Former goalkeeper Mark Bosnich says Manchester United's season should be considered a success given the fact they secured a Champions League place.
The Australian says Ole Gunnar Solskjaer's side will have been disappointed to lose three semi-finals this season, but maintains that the club have not "forgotten how to win trophies".
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The 48-year-old acknowledged that silverware is the ultimate goal, but believes that will come with time.
"I don't think that they've forgotten how to win trophies," Bosnich told Sky Sports News. "Obviously it is disappointing when you make three semi-finals and don't get to one final.
"But I still think - especially during that tough time before Christmas - if you had said to any Manchester United supporter, Ole Gunnar Solskjaer or his team, 'I can guarantee you a Champions League place', they probably would have said that we would take that.
"Ultimately the game, we all know, is about winning trophies and this side is very, very young and I believe that in the future they will do that.
"I still think you have to put it down as a successful season in view of the fact that they got a Champions League spot."
'Sancho fantastic, but options more important'
Solskjaer said after the loss to Sevilla he is targeting better squad depth to deal with another long season, and United have not given up on trying to sign Jadon Sancho despite missing the Monday deadline Borussia Dortmund set for the deal to be done.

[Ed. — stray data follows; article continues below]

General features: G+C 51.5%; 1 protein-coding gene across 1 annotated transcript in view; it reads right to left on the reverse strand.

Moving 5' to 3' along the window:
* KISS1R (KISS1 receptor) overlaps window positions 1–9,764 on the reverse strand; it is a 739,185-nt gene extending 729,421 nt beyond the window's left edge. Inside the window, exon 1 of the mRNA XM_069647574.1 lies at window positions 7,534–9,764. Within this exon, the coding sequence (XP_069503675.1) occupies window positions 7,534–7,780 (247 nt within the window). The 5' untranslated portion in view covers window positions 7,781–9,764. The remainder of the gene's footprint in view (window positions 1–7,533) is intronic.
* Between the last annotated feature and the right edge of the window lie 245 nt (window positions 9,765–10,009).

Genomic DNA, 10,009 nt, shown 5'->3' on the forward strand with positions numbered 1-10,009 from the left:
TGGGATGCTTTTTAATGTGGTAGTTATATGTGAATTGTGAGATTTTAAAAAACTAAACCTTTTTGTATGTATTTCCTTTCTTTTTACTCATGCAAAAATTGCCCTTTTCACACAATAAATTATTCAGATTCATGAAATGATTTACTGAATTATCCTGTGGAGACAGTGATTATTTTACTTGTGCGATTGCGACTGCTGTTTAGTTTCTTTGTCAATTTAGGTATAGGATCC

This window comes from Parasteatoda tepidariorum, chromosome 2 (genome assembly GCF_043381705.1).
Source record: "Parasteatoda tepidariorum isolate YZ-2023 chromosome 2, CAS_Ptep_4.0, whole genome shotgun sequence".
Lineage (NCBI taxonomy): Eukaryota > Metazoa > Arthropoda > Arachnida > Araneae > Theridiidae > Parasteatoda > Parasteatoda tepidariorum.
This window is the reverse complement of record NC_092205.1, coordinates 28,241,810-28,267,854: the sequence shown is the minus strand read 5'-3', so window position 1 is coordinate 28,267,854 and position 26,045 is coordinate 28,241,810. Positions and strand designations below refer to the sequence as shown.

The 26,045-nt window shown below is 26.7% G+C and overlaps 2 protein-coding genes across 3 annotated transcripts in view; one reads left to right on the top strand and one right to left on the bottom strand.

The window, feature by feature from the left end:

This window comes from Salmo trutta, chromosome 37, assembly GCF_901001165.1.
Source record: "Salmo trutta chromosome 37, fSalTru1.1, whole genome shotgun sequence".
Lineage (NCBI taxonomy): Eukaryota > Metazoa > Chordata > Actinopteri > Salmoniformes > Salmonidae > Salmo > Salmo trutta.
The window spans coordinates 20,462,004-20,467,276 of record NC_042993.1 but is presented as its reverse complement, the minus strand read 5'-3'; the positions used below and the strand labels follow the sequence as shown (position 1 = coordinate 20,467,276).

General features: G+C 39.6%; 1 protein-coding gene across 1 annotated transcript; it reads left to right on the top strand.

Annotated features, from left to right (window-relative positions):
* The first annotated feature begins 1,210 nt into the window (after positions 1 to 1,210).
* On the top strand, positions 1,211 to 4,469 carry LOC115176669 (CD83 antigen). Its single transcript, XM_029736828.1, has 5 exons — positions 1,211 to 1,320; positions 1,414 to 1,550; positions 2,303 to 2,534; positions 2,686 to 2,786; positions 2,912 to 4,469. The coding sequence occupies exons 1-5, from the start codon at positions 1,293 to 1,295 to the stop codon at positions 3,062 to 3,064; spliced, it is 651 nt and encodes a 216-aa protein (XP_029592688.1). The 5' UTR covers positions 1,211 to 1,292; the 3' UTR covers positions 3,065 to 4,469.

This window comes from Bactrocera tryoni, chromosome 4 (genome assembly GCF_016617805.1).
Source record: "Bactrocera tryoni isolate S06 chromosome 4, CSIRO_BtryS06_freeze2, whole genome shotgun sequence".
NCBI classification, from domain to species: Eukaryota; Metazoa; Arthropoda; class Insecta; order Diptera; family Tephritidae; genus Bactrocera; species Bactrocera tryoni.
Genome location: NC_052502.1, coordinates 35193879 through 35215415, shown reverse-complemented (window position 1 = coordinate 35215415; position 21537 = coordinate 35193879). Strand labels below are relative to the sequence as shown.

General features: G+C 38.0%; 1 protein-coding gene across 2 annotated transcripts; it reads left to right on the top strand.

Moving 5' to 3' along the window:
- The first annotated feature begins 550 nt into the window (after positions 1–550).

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Talks over personal terms continue between United and Sancho's representatives - despite Dortmund reiterating that Sancho will remain at the Bundesliga club - and while Bosnic says he would "love" to see the 20-year-old at his former club, he warned that United must make sure he is not their only focus this summer.
"I don't think they have to sign him. It would be far better if they did, put it that way," he said.
"When you're trying to purchase a player, if you make it out too much that he is the only option and if he doesn't come here then there will be no-one else, then his personal price and the price from the selling club tends to go up.
"So I think it's always important that you have many options, and he may be the number-one option but if the price is not right and if both parties are not happy for whatever that reason may be, then they're going to have to look elsewhere.
"I'd personally love to sign him, he's a fantastic player, but sometimes you don't get exactly who you want - you get somebody else.
"But sometimes that player that you get, the second or third choice, may end up being an absolute star for the club.
"You don't really quite know. There's no real true guarantee that whoever you sign is going to be right up there."